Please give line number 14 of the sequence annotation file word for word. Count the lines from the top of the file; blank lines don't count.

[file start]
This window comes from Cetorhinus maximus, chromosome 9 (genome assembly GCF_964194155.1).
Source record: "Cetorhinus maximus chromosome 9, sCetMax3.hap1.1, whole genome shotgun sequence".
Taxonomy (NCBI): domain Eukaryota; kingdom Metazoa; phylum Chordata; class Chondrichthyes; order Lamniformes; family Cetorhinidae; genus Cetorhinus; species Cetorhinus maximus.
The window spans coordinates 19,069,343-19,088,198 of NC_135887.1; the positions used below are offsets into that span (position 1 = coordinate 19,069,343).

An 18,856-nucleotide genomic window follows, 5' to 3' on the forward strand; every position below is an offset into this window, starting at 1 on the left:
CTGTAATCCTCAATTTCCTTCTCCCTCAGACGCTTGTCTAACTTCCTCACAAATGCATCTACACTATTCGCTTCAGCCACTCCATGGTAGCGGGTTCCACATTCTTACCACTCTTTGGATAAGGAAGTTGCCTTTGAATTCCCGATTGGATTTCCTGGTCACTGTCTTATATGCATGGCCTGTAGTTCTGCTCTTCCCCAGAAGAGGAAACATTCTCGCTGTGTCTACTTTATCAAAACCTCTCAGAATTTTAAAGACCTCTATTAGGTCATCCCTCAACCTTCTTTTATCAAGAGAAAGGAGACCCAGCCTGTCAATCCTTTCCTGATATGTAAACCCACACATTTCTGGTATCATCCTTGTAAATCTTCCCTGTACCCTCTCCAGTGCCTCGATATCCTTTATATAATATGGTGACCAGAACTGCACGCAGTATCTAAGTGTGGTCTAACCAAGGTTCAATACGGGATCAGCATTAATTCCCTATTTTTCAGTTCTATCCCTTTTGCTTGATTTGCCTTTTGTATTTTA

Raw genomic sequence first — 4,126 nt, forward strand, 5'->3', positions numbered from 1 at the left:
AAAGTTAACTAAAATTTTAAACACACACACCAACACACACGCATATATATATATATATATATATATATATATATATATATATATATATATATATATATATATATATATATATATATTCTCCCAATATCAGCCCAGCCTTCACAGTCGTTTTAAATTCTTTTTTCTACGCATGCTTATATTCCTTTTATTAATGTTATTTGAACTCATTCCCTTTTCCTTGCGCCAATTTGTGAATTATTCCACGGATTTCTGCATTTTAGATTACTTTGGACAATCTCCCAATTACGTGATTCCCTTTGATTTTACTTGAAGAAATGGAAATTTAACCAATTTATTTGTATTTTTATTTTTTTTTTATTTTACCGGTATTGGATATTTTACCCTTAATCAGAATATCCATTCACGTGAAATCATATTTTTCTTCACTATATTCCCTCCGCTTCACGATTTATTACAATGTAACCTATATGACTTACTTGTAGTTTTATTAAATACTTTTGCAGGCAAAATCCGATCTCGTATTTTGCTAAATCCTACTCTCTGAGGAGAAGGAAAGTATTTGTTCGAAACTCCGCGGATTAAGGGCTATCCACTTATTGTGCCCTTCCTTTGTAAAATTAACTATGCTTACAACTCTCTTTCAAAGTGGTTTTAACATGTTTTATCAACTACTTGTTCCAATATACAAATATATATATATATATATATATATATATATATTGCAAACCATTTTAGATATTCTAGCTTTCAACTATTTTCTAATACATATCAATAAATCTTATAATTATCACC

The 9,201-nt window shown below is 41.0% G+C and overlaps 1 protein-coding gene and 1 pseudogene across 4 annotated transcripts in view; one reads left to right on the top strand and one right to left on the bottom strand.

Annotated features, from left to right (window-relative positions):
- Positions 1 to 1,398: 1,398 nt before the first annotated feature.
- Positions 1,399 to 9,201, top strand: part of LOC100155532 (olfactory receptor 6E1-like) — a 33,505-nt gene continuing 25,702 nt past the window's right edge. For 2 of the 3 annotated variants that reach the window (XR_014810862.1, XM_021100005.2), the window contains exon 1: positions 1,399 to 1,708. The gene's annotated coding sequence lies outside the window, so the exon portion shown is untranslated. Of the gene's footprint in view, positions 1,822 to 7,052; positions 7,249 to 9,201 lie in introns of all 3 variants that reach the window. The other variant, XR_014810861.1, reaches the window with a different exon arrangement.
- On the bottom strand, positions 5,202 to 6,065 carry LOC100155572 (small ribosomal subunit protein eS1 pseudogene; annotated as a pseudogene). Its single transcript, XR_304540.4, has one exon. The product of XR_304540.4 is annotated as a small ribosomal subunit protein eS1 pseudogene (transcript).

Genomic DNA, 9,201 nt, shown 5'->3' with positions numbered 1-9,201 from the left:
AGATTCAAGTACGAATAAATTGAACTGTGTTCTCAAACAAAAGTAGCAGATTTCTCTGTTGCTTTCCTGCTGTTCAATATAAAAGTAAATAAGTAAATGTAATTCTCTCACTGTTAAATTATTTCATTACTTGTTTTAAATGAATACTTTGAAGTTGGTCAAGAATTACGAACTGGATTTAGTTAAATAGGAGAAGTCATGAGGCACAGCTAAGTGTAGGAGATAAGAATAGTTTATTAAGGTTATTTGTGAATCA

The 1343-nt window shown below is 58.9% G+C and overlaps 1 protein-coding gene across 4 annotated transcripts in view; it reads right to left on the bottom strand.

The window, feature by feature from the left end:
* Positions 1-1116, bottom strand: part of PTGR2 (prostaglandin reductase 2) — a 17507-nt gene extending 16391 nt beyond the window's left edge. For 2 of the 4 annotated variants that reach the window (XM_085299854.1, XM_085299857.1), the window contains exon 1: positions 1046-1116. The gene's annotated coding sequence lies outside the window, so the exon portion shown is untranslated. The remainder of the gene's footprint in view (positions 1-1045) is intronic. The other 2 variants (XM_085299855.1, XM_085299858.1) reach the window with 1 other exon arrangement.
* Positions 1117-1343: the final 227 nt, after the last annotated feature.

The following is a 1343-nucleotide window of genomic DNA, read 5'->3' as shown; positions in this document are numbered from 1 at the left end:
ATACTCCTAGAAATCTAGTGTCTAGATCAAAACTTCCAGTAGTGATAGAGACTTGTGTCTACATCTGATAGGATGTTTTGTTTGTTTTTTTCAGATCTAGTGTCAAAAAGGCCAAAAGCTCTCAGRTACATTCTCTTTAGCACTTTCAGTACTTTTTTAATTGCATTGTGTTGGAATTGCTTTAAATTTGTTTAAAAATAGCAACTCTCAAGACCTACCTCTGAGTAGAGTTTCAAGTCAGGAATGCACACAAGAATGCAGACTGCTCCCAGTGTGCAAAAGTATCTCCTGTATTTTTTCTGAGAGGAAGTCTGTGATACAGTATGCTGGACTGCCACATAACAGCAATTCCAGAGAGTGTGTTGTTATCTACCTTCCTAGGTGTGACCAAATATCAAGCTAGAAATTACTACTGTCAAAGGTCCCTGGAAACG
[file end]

Genomic DNA, 9,201 nt, shown 5'->3' with positions numbered 1-9,201 from the left: